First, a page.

Recess back in session

We check back in with the Baugh brothers as they reflect on their return to in-person elementary school

Jackson+and+Nate+Baugh+smile+and+act+silly+from+their+backyard+playground+after+school+%E2%80%94+keeping+recess+going+even+after+hours.

Madelynn Niles

Jackson and Nate Baugh smile and act silly from their backyard playground after school — keeping recess going even after hours.

Madelynn Niles, co-copy editor, co-A&E editor

Good things about third grade during COVID: more recess, no homework, cool masks.

Bad things: less friends at school, you can’t play tag.

According to third-grader Jackson Baugh, going back to elementary school in person after remote learning is horribly awesome.

“Awesome because I’m back at school,” he explained, “horrible because we have to wear masks all day.”

This one kid took off his mask once and put it in his backpack, and we were like ‘No! Don’t do that!’ And then we got under our desks.”

— third-grader Jackson Baugh

His little brother Nate, a first-grader, also has mixed feelings about the pandemic’s effects on in-person learning.

“All of this COVID stuff is horrid,” he said. “It kills like really important people, just like for instance, Justin Bieber, but that’s not true because it didn’t kill him. But just for instance.”

If you ask the Baugh brothers what school they attend, Nate will tell you they’re students at Goo-llett-i-shmett Elementary. His big brother Jackson will then explain that that’s just his Russian accent, and that they actually go to Gullett.

In both boys’ classes, there are two types of students: the Zoomers and the in-person kids. Nate knows every classmate by heart, and even took delight in listing each member of the respective groups.

“So there’s Kieran, Vincent, Henry, Aidan, me of course—”

“The amazing you,” his brother interrupted.

“The amazing me,” Nate continued. “Sam, Sawyer, Vivian, Olivia,” and the list goes on.

When asked if they felt sad when Zoomers don’t have their cameras on, Nate explained that no, it’s not sad, because he already knows what their faces look like.

Other than smaller classes, the boys decided that the biggest difference about school is the masks.

It’s harder to learn in person, because online you kind of pretend to do your work.”

— first-grader Nate Baugh

“This one kid took off his mask once and put it in his backpack,” Jackson said, “and we were like ‘No! Don’t do that!’ And then we got under our desks. We were like, ‘We’re all gonna die!’”

But despite the craziness and new rules, the boys still get to enjoy their favorite part of school — recess.

“We get extra recess all the time because the teachers keep chatting,” Jackson said.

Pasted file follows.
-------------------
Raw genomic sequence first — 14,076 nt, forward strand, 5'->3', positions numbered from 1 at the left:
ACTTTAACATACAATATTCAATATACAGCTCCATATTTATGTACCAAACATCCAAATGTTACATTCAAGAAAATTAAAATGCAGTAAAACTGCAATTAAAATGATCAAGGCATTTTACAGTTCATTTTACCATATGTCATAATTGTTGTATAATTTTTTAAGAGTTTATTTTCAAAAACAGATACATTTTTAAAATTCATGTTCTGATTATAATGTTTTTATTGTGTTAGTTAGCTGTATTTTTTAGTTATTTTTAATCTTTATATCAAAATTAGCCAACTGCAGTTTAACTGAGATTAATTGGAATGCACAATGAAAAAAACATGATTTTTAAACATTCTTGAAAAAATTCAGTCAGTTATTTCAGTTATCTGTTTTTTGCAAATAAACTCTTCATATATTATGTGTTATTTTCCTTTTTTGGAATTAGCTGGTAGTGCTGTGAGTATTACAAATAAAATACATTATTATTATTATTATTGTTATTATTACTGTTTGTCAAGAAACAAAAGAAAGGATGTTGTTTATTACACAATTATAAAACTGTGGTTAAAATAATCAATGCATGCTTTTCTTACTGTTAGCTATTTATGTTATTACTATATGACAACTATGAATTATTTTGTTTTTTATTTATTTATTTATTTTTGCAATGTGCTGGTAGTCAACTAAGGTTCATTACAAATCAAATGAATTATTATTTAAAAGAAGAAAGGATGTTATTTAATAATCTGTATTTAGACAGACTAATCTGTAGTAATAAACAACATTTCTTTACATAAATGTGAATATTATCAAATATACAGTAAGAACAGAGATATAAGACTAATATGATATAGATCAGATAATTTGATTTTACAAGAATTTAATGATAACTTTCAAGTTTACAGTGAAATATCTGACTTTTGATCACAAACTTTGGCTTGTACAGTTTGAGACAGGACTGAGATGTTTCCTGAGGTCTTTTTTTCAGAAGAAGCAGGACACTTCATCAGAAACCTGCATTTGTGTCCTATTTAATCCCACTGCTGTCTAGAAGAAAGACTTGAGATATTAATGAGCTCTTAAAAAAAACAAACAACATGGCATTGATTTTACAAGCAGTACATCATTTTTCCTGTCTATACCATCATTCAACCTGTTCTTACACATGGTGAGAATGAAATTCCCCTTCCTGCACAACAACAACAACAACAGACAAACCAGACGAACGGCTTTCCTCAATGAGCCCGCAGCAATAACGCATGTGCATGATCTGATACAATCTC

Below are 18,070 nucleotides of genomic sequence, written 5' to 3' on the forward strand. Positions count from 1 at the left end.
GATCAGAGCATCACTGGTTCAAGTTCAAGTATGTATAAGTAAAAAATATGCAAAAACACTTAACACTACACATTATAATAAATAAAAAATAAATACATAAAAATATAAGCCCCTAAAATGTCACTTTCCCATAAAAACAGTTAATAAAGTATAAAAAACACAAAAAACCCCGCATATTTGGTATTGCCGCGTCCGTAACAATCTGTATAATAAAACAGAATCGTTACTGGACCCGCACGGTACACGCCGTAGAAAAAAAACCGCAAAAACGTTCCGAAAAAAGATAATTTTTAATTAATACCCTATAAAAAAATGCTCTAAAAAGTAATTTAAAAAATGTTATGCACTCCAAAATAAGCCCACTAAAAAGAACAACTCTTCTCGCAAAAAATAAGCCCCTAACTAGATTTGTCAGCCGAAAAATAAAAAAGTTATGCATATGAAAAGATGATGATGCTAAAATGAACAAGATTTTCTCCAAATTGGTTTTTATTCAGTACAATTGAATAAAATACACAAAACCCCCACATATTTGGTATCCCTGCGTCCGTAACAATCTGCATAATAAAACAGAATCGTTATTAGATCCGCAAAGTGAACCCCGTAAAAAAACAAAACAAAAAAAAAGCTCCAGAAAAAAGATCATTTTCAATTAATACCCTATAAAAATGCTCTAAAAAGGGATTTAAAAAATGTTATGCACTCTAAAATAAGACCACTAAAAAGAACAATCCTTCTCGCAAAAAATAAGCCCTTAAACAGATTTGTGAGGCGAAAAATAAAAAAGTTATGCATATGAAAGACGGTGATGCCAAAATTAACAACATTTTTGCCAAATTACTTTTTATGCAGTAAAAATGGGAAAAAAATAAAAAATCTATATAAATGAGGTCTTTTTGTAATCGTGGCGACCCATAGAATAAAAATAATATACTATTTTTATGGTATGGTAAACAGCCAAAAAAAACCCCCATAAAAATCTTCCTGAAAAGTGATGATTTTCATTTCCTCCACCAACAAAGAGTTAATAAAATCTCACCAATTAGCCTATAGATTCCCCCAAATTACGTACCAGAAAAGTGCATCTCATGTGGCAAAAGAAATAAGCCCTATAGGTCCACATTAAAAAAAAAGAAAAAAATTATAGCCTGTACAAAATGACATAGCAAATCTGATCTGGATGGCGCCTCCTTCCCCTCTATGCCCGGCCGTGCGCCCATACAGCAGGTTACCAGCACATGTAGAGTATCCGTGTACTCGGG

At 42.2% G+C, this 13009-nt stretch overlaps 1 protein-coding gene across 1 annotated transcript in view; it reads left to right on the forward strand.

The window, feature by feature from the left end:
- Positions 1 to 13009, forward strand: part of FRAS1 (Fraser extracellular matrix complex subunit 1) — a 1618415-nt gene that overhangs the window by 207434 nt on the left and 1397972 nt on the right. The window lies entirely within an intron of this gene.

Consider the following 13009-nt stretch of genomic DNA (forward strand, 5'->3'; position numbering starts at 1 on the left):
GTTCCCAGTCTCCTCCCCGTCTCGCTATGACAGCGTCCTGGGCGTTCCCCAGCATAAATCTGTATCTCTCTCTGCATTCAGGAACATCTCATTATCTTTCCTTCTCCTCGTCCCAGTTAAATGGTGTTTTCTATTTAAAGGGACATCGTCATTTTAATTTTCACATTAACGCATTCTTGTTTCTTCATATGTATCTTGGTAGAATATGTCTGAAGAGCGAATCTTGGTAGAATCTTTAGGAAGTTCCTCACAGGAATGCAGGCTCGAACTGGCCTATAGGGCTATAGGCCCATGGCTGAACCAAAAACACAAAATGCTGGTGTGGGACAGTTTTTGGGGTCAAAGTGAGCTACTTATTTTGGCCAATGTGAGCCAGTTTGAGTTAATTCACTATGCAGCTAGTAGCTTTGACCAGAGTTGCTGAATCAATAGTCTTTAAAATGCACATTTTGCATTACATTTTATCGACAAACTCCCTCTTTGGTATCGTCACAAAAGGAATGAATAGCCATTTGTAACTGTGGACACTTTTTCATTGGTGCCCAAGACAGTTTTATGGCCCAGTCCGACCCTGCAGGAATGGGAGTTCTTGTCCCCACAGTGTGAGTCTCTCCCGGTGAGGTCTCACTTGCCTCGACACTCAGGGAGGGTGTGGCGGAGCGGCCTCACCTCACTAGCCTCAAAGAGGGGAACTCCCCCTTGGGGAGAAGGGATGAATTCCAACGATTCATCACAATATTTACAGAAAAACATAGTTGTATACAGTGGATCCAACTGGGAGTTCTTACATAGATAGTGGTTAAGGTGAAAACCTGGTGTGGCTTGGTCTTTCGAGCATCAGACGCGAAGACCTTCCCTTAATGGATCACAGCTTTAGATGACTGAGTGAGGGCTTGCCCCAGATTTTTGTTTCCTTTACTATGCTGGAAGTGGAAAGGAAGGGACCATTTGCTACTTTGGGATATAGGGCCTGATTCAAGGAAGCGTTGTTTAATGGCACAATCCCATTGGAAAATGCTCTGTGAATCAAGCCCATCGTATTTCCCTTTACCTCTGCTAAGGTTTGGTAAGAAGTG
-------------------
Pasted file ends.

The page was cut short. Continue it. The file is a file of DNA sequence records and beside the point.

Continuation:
“Chit-chit-chit-chat!” Nate demonstrated.

“Sometimes we play four square with the second-graders, and the worst part is that sometimes they lemon drop you,” he said. “And when they lemon drop you, you immediately just get out.”

Lemon dropping, according to the boys, is the meanest move you can make in four square, reserved exclusively for the big kids.

“The second-graders boss around the first graders, the first-graders boss around the kindergartners, the kindergartners boss around the pre-K’s,” Nate explained. “Once I outsmarted a kindergartner. He was like ‘This is a gold piece!’ And it wasn’t really gold, and then I was like ‘That’s not even gold,’ and just like outsmarted him.”

But even with outsmarting the kindergartners, being a first-grader is tough.

“Sometimes I act like I’m older than them, like this.”

Nate made a certified cool-guy face and pointed at his big brother with two finger guns.

The second-graders boss around the first-graders, the first-graders boss around the kindergartners, the kindergartners boss around the pre-K’s.”

— Nate Baugh

“To everybody that’s just a kindergartner or a pre-K, I’m just like, ‘sup man.’”

This semester, the coolest thing Jackson is learning is history, especially the wars.

“I like the sword-fighting wars,” Jackson said, accompanied with some sword-fight sound effects.

As for Nate, spelling and math are the trickiest. He is currently mastering the words “because” and “insect,” and minuses and pluses are starting to become “easy-peasy.”

“I’m even learning multiplication and times,” he said. “That’s in second grade, but I still do it. Oh and um, 2013-2011 I think is two.”

His brother pondered this answer for a few moments before confirming that he was correct.

Even with his subtraction skills, Nate feels that learning in person is harder than virtually.

“It’s harder to learn in person, because online you kind of pretend to do your work —”

“You don’t do your work?” Jackson interjected with a gasp.

“Well, like for instance,” Nate explained, “You pretend you are doing your work but you’re actually playing your PS4.”

Nate giggled at his mischief and said he was only joking.

The two stated that they are kind of nervous about getting the virus, but Nate, who had by then put tiger slippers on his hands, expressed more concern about having claws for fingers.

As for Jackson, however, the worst part about in-person school isn’t the distance, the masks or the tiger hands.

“The hardest part of school,” he said with confidence, “is waiting for lunch.”

CANDID CAMERA

We gave third-grader Jackson Baugh a camera to capture his life as an elementary schooler during the pandemic. Here are the results: